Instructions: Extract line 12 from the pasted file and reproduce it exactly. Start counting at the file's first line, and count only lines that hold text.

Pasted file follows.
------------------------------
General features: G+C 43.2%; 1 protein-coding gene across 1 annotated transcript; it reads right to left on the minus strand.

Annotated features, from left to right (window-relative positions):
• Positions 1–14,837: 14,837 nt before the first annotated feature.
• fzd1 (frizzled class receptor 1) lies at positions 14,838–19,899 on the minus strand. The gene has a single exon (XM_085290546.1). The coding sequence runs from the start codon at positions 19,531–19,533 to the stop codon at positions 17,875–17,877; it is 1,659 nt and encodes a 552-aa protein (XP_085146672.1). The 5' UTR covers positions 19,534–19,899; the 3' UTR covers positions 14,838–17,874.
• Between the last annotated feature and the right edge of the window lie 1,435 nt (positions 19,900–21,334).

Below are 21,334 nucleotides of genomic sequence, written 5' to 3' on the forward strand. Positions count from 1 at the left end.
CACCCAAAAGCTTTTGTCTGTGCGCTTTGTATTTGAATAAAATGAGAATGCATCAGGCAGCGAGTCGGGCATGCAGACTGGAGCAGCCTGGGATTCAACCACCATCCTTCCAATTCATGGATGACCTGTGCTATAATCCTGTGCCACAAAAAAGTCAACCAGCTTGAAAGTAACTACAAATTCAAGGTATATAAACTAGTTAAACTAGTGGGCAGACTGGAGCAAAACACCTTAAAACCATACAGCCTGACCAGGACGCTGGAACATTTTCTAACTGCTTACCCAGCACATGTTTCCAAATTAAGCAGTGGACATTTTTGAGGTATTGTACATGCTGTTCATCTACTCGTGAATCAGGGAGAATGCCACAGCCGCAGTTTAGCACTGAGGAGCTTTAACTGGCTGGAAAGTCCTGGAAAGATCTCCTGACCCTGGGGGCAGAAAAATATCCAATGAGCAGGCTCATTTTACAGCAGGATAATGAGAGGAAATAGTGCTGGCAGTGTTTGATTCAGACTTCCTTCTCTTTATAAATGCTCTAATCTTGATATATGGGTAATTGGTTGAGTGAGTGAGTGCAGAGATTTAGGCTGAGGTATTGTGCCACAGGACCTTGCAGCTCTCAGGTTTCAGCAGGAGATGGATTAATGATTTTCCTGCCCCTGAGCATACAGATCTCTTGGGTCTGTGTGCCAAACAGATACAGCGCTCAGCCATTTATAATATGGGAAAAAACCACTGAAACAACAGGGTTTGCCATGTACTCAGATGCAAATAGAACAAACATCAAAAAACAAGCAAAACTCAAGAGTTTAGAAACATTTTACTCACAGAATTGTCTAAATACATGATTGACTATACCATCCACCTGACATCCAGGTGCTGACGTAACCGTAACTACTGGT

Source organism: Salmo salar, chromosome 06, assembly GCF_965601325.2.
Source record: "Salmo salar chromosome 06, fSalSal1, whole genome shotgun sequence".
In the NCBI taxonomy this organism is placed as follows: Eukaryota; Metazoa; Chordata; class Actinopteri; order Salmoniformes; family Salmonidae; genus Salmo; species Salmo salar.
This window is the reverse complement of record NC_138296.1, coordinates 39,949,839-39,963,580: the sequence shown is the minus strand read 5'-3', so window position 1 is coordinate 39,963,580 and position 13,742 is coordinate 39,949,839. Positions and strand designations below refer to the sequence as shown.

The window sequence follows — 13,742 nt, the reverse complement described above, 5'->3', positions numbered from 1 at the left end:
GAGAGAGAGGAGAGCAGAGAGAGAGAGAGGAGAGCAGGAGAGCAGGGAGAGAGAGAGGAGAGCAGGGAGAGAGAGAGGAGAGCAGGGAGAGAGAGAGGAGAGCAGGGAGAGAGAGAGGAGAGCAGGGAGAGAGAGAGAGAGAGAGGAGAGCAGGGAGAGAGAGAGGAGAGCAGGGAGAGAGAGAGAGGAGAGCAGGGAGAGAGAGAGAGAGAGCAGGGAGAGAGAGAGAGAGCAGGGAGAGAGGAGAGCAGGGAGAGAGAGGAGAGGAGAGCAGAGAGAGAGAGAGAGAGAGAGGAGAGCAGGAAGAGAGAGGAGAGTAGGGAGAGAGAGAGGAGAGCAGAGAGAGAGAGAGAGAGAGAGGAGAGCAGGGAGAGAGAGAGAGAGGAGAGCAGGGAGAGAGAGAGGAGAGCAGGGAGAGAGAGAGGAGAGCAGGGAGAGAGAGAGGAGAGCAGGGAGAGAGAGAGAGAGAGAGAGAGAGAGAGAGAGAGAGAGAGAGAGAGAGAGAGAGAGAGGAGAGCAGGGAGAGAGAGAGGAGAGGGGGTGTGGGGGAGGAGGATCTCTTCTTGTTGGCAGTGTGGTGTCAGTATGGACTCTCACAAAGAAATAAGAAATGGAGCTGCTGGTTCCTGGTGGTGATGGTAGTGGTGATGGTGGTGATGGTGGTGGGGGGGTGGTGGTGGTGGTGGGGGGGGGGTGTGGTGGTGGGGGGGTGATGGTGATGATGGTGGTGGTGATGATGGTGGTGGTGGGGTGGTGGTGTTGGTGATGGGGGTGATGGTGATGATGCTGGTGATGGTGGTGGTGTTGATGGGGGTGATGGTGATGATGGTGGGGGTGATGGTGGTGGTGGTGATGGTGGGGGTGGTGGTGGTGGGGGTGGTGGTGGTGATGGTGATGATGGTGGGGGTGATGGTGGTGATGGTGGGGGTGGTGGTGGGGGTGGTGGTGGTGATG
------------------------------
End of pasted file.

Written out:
The window sequence follows — 13,742 nt, the reverse complement described above, 5'->3', positions numbered from 1 at the left end: